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Experiment: Bistable Perception

Build the "Phenomenogram": a device capable of continuously measuring a person's perception in bistability experiments.

Time 3 hours
Difficulty Advanced

What will you learn?

With this experiment, you will be introduced to human perception, learn what bistability is, and how to measure it in real time. You will also gain familiarity with the popular open source Arduino microcontroller and the Processing Computer interface.


Designed and Written by Ivo Leiva & Fabiola Sánchez, students of neuroscience at the University of Chile.

This is a DIY experiment; you build it yourself!

One of the many fascinating areas in cognitive sciences is the study of human perception. Human perception can measure tastes, 3D localization of sound, pattern recognition, and many other things in a rich and old scientific literature. Thus, in the lab, there are many different instruments to register the components and changes that comprise human perception, ranging from simple handwritten paper logs to real-time signal processing computers.

Low cost machines often have severe limitations, common ones being not having a digital backup of the data for computational analysis, post facto analysis with no real-time data, low sistematicity, or typically dichotomous options (Yes/No, A/B) that disregard the graded components underlying perception.

Typical experiments with perception are made using stimuli that have two distinguishable stable forms. This is called bistability and means that they can be perceived as either form A or form B over time, neither of them being the "correct" form of perceiving the stimulus. Two famous bistable stimuli are the optical illusions of the Necker cube and the Ruben vase.

Some types of anagrams, like the Spanish words for ham (jamón) and nun (monja), when pronounced repeatedly, result in a change of the perception, one word transforming into the other one. This process of meaning change about a given stimulus over time is of high interest in cognitive sciences, psychology, and recently neuroscience. First, where does this switch in perception occur in the brain (mapping), and how do the neural networks switch between the two perceptual modes (neural circuit analysis)?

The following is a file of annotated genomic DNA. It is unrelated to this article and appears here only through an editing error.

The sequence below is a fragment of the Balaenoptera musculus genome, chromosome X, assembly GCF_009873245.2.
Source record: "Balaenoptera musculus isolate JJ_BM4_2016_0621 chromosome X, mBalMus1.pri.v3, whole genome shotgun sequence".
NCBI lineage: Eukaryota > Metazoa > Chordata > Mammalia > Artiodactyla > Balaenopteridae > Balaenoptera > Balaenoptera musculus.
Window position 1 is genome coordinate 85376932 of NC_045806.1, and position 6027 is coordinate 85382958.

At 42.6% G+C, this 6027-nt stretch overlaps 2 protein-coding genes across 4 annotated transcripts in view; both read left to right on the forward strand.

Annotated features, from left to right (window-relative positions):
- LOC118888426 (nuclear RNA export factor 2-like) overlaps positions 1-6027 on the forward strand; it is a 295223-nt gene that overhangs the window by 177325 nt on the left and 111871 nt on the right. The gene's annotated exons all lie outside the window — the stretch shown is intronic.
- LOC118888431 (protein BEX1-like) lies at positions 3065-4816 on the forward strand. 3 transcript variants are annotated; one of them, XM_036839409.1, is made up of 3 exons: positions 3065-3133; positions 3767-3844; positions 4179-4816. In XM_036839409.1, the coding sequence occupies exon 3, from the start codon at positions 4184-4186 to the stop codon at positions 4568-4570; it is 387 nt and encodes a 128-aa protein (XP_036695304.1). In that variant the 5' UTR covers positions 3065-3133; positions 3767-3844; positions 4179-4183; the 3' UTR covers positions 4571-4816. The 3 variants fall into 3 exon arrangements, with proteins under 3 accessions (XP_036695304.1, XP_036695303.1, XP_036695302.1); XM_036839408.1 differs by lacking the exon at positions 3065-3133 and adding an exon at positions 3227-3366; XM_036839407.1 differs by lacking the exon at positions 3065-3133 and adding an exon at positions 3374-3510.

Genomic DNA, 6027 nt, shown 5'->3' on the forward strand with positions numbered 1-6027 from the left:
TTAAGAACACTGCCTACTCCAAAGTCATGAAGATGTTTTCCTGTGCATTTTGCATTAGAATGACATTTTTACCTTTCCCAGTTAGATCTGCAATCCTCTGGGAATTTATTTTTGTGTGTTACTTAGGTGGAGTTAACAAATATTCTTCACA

Therefore, it is for this that we created the Phenomenogram, a device capable of registering in real-time the perception of subjects during bistability experiments in a continuous manner.

Our device can be analyzed together with brain activity data, such as that of EEG or PET to identify network changes during perceptual shifts. What are our improvements over other designs? -- low cost, portability, open source design, and the ability to measure graded responses.


Before you begin, make sure you have the Arduino and Processing programs installed on your laptop. We recommend downloading the most recent version of Processing, but we have tested down to version 1.5.1, and our code works. The Arduino "Sketch" is what you install on your Arduino circuit board using the Arduino laptop software (you only need to do this once), and the Processing "Sketch" runs in the Processing Software on your laptop, talking to the Arduino Circuit Board to allow you to visualize and save the data on your computer when doing experiments.

Download our Arduino(.ino) and Processing(.pde) sketches



The full list of materials is as follows:

  1. 1x Arduino Uno
  2. 1x Arduino ProtoShield
  3. 1x linear Potentiometer
  4. 1x Knob
  5. 1x Photodiode
  6. 1x Resister (10 kΩ)
  7. 1 x audio headphone cable
  8. 1 x audio headphone cable jack (or RadioShack Alternative)
  9. Some wires
  10. Some male and female pin headers
  11. Some heat shrink tubing
  12. 1 Enclosure, dimensions 6 inch (152 mm) by 3 inch (76 mm) by 2 inch (51 mm) or RadioShack Alternative
  13. Your ToolBox! Of basic mechanical (hand drills, screwdrivers) and electrical tools (soldering supplies)


In this design, we use the popular microcontroller Arduino with a custom shield for the human interface combined with a photoresistor cable for communicating with other devices wirelessly with light.

The Custom Shield

  1. First of all, we need to assemble the body of our Phenomenogram Custom Shield. For this, solder all the headers of the Arduino ProtoShield on its Analog and Digital input holes.